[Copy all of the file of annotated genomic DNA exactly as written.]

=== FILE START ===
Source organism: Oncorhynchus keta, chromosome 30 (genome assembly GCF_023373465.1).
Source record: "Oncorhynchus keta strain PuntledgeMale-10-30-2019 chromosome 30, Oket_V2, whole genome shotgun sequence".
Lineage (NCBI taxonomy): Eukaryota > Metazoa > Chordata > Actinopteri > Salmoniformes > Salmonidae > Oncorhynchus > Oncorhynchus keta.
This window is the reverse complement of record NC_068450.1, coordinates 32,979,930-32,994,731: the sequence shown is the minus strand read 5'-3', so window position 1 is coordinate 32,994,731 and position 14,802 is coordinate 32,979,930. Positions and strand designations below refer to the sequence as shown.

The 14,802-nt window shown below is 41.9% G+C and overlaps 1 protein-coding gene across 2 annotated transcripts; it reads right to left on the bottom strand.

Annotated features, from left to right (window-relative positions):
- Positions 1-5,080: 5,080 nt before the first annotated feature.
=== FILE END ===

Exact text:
Source organism: Oncorhynchus keta, chromosome 30 (genome assembly GCF_023373465.1).
Source record: "Oncorhynchus keta strain PuntledgeMale-10-30-2019 chromosome 30, Oket_V2, whole genome shotgun sequence".
Lineage (NCBI taxonomy): Eukaryota > Metazoa > Chordata > Actinopteri > Salmoniformes > Salmonidae > Oncorhynchus > Oncorhynchus keta.
This window is the reverse complement of record NC_068450.1, coordinates 32,979,930-32,994,731: the sequence shown is the minus strand read 5'-3', so window position 1 is coordinate 32,994,731 and position 14,802 is coordinate 32,979,930. Positions and strand designations below refer to the sequence as shown.

The 14,802-nt window shown below is 41.9% G+C and overlaps 1 protein-coding gene across 2 annotated transcripts; it reads right to left on the bottom strand.

Annotated features, from left to right (window-relative positions):
- Positions 1-5,080: 5,080 nt before the first annotated feature.